Intangible Archeologies

We cordially invite you to the first activation of Cosmoaudiciones at SAVVY Contemporary. The project by Miguel Buenrostro traces the relationship between the Berlin Phonogramm Archiv and the musical worlds that traveled in and out of the Atlantic, into the Americas. More on the project below.

For this activation, we welcome the Orquesta Experimental de Instrumentos Nativos, a non-profit institution with 40 years of comprehensive cultural programming. One of its fields of action is the research and interpretation of indigenous music of the Aymara and Quechua traditions of Bolivia. With this technical and philosophical knowledge, the group focuses on the creation of contemporary music. The ECOEIN (Ensemble de Cámara de la Orquesta Experimental de Instrumentos Nativos) is a selected group of seven musicians dedicated to musical interpretation, teaching and composition. Their philosophy is framed by the principles of the OEIN. It was founded in 2003 and since then, it has formed its own repertoire of works specially composed for its technical and aesthetic development, by Bolivian and foreign composers.

ECOIN has presented concerts of contemporary and indigenous music, as well as mixed concerts and workshops for the teaching of indigenous Bolivian instruments in Uruguay, Argentina, Mexico, Germany, France and Switzerland.

For intangible archeologies they have put together a repertoire that speaks directly to the listening materials found in the archive of the Ethnologisches Museum in Berlin. The archive is perceived as an archeological site containing rhythms, harmonies and memories of Quechua and Aymara cosmogonies. The presentation goes along with a conversation around sonic extraction and restitution beyond material heritage.

ECOIN are: Tatiana López, Andrea Alvarez, María Riqueza, Ariel Laura, Alvaro Cabrera, Romina Quisbert.

About the project COSMOAUDICIONES

An artistic project by Miguel Buenrostro with the participation by Laura Robles, Trigo Santana, Fabiano Luna, Robby Geerken,Tom Kessler, Ensemble de Cámara de la Orquesta Experimental de Instrumentos Nativos, Eli Wewentxu, Huguette Tolinga and further contributions by Vanessa Engelmann, Julio Garcia, Brandon Labelle.

Cosmoaudiciones traces the relationship between the Berlin Phonogramm Archiv and the musical worlds that traveled in and out of the Atlantic, into the Americas. This investigation departs from what linguist Carlos Lenkersdorf calls Cosmoaudición. If our worldview (Cosmovision) is the way we perceive and interpret the world through a vision, then our Cosmoaudición would be the way we perceive and interpret the world through the act of listening (followed by a Cosmovivencia). Cosmoaudición therefore, implies a way of experiencing the world from an attitude of openness, it is also the beginning of entering in relation with beings and sonic entities through shared horizons. This investigation is motivated by listening to broader worlds of meaning, which have been preserved static and enclosed in sound archives within ethnographic collections. The Berlin Phonogramm-Archiv was established in 1900 by psychologist Carl Stumpf in order to collect and preserve the phonographic recordings of non-European musics. The recordings served as the primary research materials for what we understand today as comparative musicology or ethnomusicology, the main premise of this discipline was to “collect as many examples of traditional music as possible, in order to create and follow theories about the origin and evolution of music.” The archive was part of a German colonial apparatus in which travelers, ethnologists or colonial officers brought recordings of music and voices to the Berlin Ethnological Museum.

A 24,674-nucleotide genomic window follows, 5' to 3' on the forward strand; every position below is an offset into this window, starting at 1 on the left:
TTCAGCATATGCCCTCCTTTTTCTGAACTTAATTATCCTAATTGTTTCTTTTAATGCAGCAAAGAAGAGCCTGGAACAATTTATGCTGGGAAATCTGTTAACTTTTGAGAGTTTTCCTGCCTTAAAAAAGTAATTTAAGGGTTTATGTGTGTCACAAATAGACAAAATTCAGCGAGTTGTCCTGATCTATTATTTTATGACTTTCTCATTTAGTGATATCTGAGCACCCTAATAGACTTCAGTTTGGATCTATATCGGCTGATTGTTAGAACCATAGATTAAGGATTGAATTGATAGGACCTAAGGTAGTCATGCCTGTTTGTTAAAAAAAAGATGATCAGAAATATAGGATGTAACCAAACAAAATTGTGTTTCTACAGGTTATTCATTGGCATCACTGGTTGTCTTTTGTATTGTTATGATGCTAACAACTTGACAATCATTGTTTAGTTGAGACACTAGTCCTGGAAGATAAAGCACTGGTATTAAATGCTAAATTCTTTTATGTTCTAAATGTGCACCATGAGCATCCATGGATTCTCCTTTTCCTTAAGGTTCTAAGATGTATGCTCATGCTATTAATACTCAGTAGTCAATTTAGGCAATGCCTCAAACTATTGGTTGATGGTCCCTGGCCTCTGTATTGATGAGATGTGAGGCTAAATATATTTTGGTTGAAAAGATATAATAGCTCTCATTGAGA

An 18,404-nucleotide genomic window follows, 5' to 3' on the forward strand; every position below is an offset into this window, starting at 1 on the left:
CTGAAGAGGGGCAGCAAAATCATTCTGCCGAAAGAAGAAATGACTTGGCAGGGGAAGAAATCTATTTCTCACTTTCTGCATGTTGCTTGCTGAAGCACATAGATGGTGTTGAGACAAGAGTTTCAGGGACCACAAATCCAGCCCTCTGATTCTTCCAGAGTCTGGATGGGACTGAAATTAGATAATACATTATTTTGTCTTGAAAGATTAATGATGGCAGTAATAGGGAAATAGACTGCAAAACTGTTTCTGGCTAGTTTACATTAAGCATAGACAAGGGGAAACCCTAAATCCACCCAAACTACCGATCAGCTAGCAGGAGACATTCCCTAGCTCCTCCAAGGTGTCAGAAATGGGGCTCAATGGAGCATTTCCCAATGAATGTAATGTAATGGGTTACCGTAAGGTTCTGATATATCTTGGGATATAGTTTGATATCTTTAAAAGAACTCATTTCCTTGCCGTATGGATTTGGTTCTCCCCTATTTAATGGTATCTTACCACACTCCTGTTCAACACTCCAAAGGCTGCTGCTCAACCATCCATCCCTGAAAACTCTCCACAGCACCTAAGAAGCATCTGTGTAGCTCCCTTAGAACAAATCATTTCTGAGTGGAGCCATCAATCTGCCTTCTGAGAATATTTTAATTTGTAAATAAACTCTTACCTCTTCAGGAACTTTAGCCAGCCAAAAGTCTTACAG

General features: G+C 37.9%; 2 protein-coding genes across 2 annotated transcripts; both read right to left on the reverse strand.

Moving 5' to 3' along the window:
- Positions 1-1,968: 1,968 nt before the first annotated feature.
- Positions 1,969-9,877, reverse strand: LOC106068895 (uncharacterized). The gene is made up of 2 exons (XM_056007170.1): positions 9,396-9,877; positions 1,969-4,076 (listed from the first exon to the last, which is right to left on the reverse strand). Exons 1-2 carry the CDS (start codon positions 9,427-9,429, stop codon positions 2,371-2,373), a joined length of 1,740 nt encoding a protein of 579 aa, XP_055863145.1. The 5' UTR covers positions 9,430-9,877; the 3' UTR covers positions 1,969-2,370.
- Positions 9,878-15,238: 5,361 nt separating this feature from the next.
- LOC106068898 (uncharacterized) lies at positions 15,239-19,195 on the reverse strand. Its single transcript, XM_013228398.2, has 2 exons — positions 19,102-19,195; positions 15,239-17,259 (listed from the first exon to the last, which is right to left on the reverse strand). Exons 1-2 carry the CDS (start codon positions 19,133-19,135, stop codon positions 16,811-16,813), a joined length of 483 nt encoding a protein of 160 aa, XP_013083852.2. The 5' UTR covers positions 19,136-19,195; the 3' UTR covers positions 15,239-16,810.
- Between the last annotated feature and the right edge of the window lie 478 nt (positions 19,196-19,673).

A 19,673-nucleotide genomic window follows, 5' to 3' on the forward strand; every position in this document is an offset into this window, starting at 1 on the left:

Between 1893 and 1954, a large number of recordings were generated in German colonies. These sonic documents have contributed to a preservation of colonial structures of power and knowledge. In our engagement with the archive, we have acknowledged the violence, power structures, the politics of archiving and the supremacy that is implicated in ethnographic collections. In parallel we have listened to journeys, exchanges and trajectories of music by situating our practice within a listening ethic. This awareness has opened up a portal that has allowed us to enter in relation with music temporalities that precede notions of linear time. The selected materials we focused on are digitized tapes of oral history and musicas populares that speak of resistance and re-existence through rhythmic memory and journeys across seas. In our collective listening sessions, we shared knowledge through conversations and musical improvisation with musicians of the diasporas living in Berlin: Together we have co-listened to recordings and responded to them with musical improvisation. This has opened a space for thinking about possibilities of restitution beyond the return of material heritage. The outcome of our work has come to voice through a series of compositions, gatherings, actions in public space that propose a mode of Listening-Sensing-Receiving music, re-embodying rhythm and memory. Musicians will improvise, compose and expand the archive beyond the institution into the public realm. Cosmoaudiciones invites the listeners to reflect on the following questions:

How can we restore time from the extracted worlds of meaning?
How can we "sound" the archive with dignity?
How can we re-socialize that which remains in absence from the archive?
How can listening practices move us towards re-futuring musical world?